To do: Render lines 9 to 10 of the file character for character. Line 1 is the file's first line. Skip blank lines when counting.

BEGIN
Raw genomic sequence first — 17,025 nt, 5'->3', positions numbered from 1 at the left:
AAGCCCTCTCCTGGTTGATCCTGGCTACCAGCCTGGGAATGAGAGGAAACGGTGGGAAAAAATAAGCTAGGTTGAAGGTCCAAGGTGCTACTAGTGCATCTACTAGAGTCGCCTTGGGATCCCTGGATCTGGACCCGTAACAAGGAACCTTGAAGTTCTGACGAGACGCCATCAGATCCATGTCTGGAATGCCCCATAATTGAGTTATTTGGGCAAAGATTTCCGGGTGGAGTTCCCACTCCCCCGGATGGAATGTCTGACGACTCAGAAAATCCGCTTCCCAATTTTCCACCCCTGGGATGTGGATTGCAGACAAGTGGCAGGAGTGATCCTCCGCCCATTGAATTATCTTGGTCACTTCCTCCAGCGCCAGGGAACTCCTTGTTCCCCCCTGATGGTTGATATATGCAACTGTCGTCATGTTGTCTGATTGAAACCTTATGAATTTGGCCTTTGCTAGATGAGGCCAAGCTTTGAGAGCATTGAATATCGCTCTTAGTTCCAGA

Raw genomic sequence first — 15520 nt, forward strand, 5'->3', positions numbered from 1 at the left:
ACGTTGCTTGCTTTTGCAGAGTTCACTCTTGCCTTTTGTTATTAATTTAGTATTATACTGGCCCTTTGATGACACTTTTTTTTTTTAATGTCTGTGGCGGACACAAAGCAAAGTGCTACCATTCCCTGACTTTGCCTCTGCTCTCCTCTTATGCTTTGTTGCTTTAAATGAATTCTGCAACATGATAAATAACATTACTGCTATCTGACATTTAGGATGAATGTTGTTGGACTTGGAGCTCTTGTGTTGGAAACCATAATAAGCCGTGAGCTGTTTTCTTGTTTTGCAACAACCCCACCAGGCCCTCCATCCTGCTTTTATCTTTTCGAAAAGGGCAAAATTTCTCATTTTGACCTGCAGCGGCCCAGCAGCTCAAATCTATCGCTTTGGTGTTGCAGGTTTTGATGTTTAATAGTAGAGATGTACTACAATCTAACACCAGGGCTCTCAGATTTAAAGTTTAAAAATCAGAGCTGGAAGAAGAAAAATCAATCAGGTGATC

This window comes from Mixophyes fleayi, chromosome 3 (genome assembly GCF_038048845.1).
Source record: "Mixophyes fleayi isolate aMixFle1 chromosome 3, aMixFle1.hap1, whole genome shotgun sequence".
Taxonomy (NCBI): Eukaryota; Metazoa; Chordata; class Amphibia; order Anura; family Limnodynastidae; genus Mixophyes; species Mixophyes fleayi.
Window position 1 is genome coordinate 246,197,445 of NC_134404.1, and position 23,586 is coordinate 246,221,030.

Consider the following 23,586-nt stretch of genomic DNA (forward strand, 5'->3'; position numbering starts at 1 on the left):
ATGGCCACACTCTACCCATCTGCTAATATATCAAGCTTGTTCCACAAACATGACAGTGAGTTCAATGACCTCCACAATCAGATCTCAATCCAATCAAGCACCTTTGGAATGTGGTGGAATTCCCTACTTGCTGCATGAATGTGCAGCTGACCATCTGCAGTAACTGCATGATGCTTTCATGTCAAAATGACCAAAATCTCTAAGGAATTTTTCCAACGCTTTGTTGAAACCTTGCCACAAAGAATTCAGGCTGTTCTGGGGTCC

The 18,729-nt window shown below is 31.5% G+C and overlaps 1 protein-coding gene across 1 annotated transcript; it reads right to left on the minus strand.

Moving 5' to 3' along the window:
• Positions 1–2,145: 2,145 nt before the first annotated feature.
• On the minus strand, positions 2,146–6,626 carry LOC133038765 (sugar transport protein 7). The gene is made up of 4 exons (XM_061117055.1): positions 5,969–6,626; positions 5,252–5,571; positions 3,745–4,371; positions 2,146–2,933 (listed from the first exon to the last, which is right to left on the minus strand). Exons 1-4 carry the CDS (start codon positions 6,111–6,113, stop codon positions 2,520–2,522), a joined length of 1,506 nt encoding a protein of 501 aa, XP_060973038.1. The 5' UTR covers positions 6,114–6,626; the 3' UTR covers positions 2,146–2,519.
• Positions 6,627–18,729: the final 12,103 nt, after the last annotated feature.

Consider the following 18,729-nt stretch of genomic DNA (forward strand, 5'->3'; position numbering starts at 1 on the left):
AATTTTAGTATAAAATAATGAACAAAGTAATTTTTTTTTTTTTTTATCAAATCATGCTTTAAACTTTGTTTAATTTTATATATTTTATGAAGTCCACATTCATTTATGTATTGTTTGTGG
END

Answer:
Consider the following 23,586-nt stretch of genomic DNA (forward strand, 5'->3'; position numbering starts at 1 on the left):
ATGGCCACACTCTACCCATCTGCTAATATATCAAGCTTGTTCCACAAACATGACAGTGAGTTCAATGACCTCCACAATCAGATCTCAATCCAATCAAGCACCTTTGGAATGTGGTGGAATTCCCTACTTGCTGCATGAATGTGCAGCTGACCATCTGCAGTAACTGCATGATGCTTTCATGTCAAAATGACCAAAATCTCTAAGGAATTTTTCCAACGCTTTGTTGAAACCTTGCCACAAAGAATTCAGGCTGTTCTGGGGTCC